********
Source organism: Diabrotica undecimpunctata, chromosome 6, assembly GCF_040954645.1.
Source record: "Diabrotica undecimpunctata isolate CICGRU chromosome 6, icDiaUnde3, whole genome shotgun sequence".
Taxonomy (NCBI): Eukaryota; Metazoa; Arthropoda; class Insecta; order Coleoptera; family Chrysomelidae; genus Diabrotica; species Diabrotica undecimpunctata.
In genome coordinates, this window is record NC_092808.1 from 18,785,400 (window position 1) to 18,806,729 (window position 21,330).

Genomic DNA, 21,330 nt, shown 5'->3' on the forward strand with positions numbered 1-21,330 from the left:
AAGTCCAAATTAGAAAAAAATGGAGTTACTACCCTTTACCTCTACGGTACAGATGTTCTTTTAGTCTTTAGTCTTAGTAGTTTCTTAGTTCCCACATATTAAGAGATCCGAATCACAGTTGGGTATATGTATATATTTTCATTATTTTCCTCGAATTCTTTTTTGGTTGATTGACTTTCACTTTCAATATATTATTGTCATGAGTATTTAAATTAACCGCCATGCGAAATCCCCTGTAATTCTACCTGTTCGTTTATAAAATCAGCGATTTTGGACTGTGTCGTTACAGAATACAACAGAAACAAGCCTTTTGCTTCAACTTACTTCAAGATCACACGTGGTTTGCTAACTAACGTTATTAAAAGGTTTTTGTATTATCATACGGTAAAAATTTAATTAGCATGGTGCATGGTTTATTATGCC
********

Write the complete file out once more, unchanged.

Source organism: Diabrotica undecimpunctata, chromosome 6, assembly GCF_040954645.1.
Source record: "Diabrotica undecimpunctata isolate CICGRU chromosome 6, icDiaUnde3, whole genome shotgun sequence".
Taxonomy (NCBI): Eukaryota; Metazoa; Arthropoda; class Insecta; order Coleoptera; family Chrysomelidae; genus Diabrotica; species Diabrotica undecimpunctata.
In genome coordinates, this window is record NC_092808.1 from 18,785,400 (window position 1) to 18,806,729 (window position 21,330).

Genomic DNA, 21,330 nt, shown 5'->3' on the forward strand with positions numbered 1-21,330 from the left:
AAGTCCAAATTAGAAAAAAATGGAGTTACTACCCTTTACCTCTACGGTACAGATGTTCTTTTAGTCTTTAGTCTTAGTAGTTTCTTAGTTCCCACATATTAAGAGATCCGAATCACAGTTGGGTATATGTATATATTTTCATTATTTTCCTCGAATTCTTTTTTGGTTGATTGACTTTCACTTTCAATATATTATTGTCATGAGTATTTAAATTAACCGCCATGCGAAATCCCCTGTAATTCTACCTGTTCGTTTATAAAATCAGCGATTTTGGACTGTGTCGTTACAGAATACAACAGAAACAAGCCTTTTGCTTCAACTTACTTCAAGATCACACGTGGTTTGCTAACTAACGTTATTAAAAGGTTTTTGTATTATCATACGGTAAAAATTTAATTAGCATGGTGCATGGTTTATTATGCC